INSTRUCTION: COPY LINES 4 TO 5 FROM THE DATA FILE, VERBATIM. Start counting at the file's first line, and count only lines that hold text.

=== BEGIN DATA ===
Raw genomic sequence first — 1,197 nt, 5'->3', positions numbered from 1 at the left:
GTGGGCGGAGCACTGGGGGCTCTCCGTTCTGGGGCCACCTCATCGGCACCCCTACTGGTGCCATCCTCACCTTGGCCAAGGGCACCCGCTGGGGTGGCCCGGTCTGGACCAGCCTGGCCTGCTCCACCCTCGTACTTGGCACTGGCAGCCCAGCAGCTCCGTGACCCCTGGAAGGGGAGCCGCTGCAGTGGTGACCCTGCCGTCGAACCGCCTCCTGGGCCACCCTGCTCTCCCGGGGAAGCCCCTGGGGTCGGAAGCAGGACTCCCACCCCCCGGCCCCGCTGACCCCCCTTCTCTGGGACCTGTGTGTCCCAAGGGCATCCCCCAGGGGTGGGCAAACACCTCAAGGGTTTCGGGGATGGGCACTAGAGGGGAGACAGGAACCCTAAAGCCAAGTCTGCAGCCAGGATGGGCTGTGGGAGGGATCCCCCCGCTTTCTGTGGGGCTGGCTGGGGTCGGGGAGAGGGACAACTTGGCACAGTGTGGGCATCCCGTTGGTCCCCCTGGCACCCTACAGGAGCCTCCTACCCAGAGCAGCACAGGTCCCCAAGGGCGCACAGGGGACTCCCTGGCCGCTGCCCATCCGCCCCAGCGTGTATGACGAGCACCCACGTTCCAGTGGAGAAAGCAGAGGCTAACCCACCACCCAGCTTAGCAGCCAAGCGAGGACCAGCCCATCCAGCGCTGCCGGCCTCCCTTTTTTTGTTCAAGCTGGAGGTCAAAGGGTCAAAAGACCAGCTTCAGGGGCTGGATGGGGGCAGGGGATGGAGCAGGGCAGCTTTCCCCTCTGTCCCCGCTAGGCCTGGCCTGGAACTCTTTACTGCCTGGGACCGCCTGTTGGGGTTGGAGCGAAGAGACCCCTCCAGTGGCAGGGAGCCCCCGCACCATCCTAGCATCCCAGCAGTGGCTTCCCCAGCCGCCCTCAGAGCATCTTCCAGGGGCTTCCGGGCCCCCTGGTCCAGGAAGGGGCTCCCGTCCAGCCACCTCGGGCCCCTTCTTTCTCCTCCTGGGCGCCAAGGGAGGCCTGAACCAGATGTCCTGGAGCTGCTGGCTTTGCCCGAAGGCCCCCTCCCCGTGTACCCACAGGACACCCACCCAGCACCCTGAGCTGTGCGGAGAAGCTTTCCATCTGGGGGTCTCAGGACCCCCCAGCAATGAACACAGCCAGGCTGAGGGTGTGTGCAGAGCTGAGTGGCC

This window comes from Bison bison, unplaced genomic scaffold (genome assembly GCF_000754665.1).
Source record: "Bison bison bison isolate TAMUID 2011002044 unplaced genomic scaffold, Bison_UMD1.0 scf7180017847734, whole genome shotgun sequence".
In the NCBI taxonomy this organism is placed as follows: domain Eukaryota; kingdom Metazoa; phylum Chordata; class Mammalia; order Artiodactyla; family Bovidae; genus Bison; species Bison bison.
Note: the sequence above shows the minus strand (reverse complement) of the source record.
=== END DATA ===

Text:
Source record: "Bison bison bison isolate TAMUID 2011002044 unplaced genomic scaffold, Bison_UMD1.0 scf7180017847734, whole genome shotgun sequence".
In the NCBI taxonomy this organism is placed as follows: domain Eukaryota; kingdom Metazoa; phylum Chordata; class Mammalia; order Artiodactyla; family Bovidae; genus Bison; species Bison bison.